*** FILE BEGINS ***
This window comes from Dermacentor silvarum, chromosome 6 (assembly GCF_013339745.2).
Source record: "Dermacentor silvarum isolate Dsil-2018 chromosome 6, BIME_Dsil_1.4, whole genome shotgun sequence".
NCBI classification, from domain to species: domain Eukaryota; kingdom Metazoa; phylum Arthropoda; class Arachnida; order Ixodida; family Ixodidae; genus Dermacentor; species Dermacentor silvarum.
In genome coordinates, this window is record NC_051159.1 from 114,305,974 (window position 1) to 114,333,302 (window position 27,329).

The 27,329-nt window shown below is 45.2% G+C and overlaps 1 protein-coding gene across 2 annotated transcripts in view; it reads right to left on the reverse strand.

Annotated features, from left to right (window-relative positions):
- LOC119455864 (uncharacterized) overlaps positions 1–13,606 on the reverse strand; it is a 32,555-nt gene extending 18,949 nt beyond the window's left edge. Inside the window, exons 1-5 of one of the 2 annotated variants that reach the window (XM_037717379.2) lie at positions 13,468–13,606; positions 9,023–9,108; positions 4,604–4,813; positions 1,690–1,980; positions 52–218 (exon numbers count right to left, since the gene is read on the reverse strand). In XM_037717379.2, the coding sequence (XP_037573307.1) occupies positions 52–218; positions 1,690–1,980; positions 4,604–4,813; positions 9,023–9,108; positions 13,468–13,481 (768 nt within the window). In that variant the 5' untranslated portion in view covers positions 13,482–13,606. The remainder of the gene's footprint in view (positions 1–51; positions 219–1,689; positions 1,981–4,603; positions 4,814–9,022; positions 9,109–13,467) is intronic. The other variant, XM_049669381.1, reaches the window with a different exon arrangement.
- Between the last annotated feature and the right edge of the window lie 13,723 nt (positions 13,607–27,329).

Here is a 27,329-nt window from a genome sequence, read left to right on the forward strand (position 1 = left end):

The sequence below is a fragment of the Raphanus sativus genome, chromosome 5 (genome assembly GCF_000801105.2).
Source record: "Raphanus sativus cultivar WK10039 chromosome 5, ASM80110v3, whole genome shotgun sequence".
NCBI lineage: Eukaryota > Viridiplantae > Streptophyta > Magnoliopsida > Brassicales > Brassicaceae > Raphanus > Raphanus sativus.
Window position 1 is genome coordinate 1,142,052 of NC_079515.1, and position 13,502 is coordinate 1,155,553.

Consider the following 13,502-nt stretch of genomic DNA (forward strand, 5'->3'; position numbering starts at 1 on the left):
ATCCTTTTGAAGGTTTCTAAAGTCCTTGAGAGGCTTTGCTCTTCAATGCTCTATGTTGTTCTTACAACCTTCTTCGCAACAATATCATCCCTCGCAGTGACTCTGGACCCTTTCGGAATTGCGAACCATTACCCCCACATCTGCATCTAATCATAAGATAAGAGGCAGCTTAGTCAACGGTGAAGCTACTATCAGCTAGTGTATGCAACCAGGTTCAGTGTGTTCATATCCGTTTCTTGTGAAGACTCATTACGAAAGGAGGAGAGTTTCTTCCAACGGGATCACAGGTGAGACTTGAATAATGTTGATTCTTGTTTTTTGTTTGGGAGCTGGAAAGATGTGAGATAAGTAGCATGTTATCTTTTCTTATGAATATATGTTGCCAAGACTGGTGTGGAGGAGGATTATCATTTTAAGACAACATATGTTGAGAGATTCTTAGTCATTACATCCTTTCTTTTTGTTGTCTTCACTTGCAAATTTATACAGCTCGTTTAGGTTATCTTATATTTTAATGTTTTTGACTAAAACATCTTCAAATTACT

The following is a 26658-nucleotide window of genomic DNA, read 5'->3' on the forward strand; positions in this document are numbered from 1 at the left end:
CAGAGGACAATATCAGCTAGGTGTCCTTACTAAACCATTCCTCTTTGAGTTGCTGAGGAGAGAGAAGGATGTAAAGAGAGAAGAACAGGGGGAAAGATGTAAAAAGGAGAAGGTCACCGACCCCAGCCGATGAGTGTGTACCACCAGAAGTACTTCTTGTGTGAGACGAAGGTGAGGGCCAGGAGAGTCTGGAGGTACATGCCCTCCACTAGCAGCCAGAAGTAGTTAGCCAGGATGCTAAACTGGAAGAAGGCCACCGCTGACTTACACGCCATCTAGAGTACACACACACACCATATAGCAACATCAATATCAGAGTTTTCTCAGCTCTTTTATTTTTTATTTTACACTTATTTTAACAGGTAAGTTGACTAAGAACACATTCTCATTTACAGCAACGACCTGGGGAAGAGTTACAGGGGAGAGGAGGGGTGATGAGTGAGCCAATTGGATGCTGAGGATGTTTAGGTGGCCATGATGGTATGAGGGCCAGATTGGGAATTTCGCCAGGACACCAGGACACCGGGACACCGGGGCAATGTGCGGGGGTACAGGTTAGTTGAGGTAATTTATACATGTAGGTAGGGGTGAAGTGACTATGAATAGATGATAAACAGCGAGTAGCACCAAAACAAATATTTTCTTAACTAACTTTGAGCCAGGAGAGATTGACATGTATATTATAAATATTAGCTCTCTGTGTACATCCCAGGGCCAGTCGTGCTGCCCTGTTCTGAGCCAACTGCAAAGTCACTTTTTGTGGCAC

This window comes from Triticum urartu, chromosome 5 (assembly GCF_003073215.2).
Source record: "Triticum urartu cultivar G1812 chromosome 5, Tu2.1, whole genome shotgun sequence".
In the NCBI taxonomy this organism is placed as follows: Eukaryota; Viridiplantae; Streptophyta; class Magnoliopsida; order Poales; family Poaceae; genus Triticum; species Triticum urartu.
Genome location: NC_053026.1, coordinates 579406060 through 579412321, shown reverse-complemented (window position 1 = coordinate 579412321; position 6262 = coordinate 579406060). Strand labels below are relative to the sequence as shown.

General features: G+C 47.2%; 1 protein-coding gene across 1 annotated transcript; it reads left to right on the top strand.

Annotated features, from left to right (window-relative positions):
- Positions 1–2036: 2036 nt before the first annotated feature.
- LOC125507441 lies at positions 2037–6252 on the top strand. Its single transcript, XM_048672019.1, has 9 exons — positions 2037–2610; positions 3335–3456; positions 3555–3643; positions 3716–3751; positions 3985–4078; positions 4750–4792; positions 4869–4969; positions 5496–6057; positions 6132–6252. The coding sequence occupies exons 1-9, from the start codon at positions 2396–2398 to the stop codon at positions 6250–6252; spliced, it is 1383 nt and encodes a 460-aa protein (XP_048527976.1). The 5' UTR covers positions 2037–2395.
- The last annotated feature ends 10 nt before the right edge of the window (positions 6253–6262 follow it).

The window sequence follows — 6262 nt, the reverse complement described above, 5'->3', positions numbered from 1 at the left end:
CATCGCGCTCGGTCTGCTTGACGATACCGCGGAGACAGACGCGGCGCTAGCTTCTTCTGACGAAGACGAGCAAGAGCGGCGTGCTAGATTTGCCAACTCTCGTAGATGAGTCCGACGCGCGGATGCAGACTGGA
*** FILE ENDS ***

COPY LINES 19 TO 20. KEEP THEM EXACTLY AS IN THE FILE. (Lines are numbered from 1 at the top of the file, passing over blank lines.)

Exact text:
Source record: "Triticum urartu cultivar G1812 chromosome 5, Tu2.1, whole genome shotgun sequence".
In the NCBI taxonomy this organism is placed as follows: Eukaryota; Viridiplantae; Streptophyta; class Magnoliopsida; order Poales; family Poaceae; genus Triticum; species Triticum urartu.